In order to realize this secretive squall, quick burning pistol powders in small amounts are used. I had chosen the Hornady 195 BTHP, for many reasons but the most important one was that I was showing a large surplus in nothing else. After trying a few different loads, I found one that worked quite well. Using a mere 5 grains of Hi Skor 700X, the 195’s were hushing along just shy of the speed of sound. 700X may not be the ideal powder for the blackout I know, but when you have fifteen pounds of it, you have to find a way to make it useful. The small case of the blackout yielded more consistent velocities than .308win based sub sonic loads.
In no time at all, I found myself chuckling at the range. The incredibly quiet blackout was refreshing, and to my surprise it was pretty easy to get it to shoot well. I found myself calling cease fires, just so everybody could not hear the shot, followed by the distant metallic ping. Even my sub sonic loads had SD numbers in the low teens. With practically no load development, I was shooting near sub MOA 5 shot groups. And the supersonic loads (150gr Hornady BTSP’s) shot at almost 2000fps were even better (all accuracy testing was done at 100yds). The recoil, or lack of it was extremely satisfying, I could many times see my own bullets flying in the air on their way to the target. Like every other Short Action Customs, LLC barrel that I own, this one shoots with meticulous repetition. The accuracy, recoil, and cheap plinking fun that I have had with this little kit has certainly changed my perspective on the blackout.
100 yard 5 shot sub sonic groups, the top impact on both groups was 1st shot
With a covert ability to engage targets with the utmost concealment, this conversion kit would be perfectly suited for removing varmints from the barnyard. I suppose that LE and Military could use it for the same thing if they needed to quietly escalate something. At the same time, when loaded supersonic with lighter bullets, the blackout would also make a good short range plinking/hunting cartridge for game such as deer or hogs.
The 300blk conversion kit is a completely turn-key system, like any other conversion kit for the SRS. You simply drop the barrel in, torque it down, and swap either the bolt or bolt head depending on the configuration you have. The 10 round magazine fits right into the magwell like any other DT magazine. My kit came threaded for a suppressor, I assume they all will be unless ordered otherwise. But shooting this conversion kit un-suppressed would be silly in my opinion, as its entire enterprise is based on silence. I did experience a significant cold bore shift, whether this is a blackout thing, or a sub sonic thing, I dont know. But it is something to keep in mind for sure, when those hits have to count.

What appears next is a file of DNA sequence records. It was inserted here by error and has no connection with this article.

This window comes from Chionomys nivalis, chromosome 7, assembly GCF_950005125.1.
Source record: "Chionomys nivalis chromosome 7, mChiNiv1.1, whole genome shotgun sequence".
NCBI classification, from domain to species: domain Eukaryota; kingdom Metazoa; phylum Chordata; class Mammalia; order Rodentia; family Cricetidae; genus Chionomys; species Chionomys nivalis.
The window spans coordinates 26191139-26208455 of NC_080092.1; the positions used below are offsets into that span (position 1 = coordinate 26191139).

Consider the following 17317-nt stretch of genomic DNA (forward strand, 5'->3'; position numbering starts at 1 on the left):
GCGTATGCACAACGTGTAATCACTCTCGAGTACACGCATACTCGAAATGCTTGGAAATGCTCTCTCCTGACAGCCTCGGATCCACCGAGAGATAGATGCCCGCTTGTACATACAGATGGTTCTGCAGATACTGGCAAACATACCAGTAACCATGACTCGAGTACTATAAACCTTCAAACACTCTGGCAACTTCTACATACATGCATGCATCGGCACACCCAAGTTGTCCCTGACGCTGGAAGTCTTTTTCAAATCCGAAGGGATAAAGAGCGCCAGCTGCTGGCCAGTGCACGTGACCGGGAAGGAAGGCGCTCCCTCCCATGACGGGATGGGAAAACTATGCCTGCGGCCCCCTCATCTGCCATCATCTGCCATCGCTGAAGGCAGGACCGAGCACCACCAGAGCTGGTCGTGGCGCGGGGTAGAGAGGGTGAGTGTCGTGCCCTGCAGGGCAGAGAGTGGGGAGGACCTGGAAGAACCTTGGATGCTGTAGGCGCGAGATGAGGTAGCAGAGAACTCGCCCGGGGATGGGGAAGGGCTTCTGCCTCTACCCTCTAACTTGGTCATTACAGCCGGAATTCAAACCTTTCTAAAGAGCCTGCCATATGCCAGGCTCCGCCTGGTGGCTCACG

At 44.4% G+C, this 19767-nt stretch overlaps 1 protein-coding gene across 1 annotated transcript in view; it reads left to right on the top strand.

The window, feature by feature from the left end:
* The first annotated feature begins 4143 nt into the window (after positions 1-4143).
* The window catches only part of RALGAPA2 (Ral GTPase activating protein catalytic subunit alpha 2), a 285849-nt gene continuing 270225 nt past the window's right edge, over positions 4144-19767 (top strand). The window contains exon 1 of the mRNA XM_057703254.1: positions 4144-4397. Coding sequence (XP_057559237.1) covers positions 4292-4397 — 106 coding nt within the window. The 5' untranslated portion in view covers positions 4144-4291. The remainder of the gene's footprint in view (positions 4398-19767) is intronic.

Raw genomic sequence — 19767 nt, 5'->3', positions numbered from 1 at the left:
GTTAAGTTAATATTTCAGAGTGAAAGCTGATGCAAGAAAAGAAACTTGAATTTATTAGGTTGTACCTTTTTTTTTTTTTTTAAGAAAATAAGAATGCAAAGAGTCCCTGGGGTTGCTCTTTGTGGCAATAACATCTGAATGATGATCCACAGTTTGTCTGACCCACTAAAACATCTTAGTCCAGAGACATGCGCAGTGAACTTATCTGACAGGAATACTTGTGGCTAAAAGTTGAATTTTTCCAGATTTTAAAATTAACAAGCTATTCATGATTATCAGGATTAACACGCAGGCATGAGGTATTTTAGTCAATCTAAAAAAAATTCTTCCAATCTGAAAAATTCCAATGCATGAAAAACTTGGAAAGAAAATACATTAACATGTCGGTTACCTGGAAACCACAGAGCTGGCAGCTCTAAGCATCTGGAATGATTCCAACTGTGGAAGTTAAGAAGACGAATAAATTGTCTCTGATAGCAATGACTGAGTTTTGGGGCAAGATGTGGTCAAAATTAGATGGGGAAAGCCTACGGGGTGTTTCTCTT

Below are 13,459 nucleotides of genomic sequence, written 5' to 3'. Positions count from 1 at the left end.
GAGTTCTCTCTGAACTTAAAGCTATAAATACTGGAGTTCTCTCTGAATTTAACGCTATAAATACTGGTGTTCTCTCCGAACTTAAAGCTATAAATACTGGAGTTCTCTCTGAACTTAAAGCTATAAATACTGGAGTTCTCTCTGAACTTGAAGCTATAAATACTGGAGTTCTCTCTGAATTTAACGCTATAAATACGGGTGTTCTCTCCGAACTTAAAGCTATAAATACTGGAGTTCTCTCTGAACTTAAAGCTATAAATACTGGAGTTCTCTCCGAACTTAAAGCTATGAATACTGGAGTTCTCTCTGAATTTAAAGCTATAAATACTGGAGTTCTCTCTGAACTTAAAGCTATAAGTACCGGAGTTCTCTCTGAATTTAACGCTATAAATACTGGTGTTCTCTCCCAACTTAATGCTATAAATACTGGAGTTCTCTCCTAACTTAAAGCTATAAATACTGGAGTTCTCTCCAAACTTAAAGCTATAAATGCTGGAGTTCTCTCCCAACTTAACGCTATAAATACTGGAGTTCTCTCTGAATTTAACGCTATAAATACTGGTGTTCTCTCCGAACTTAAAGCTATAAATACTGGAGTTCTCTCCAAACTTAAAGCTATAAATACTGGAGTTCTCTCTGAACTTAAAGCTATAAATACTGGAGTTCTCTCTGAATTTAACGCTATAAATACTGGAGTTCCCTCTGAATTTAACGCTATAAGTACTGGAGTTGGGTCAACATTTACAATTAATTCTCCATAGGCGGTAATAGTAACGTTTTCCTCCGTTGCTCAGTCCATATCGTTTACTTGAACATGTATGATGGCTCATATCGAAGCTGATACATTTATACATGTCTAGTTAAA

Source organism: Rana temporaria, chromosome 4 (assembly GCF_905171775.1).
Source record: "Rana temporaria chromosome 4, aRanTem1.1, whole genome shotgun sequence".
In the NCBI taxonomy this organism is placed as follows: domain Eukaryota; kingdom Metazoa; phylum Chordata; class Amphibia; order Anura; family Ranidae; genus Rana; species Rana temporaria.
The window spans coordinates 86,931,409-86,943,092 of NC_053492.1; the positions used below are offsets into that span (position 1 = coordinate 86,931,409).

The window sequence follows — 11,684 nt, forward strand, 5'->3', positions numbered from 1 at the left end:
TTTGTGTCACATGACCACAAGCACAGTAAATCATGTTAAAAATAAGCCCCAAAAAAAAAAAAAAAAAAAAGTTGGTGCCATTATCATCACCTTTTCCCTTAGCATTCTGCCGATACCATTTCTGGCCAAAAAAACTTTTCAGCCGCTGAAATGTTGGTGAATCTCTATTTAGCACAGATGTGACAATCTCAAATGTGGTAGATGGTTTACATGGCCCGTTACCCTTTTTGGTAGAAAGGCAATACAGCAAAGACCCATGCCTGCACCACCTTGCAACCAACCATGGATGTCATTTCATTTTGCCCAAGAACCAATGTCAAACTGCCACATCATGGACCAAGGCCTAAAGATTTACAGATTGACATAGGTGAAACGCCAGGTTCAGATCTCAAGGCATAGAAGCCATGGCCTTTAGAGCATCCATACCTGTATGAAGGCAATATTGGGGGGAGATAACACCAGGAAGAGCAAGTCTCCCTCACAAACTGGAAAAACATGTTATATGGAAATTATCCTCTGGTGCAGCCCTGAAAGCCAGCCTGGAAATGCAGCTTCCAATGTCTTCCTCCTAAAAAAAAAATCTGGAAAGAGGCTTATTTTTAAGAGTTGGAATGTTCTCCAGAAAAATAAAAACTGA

I used both a 308 suppressor, and a 338 suppressor on the little blackout, I didn’t notice any significant difference between them. But since the SRS is prone to multiple calibers, if I had to pick, I’d go with the 338. I wonder if a shorter barrel, would help lower SD numbers even further. A 10 inch blackout seems like it would be perfect, if it didn’t put my Covert on some NFA black list.
For those of you who are familiar with the 300blackout, you probably have experienced the same silly grin when you hear bullets thumping targets, as birds chirp nearby. For those of you who haven’t yet fallen under the spell, it shouldn’t take much.
I wont speculate as to when the complete blackout conversion kits will be available to order, but I believe the good people at Short Action Customs are working hard to get them ready. If you are interested a blackout conversion kit, shoot Mark an email at: firstname.lastname@example.org
(Dont call him and waste time because there are a lot of fine rifles being cranked out of that shop every day, and I dont need you slowing him down 😀 ) Visit http://shortactioncustoms.com/ for more information. photo credit: Ben Hetland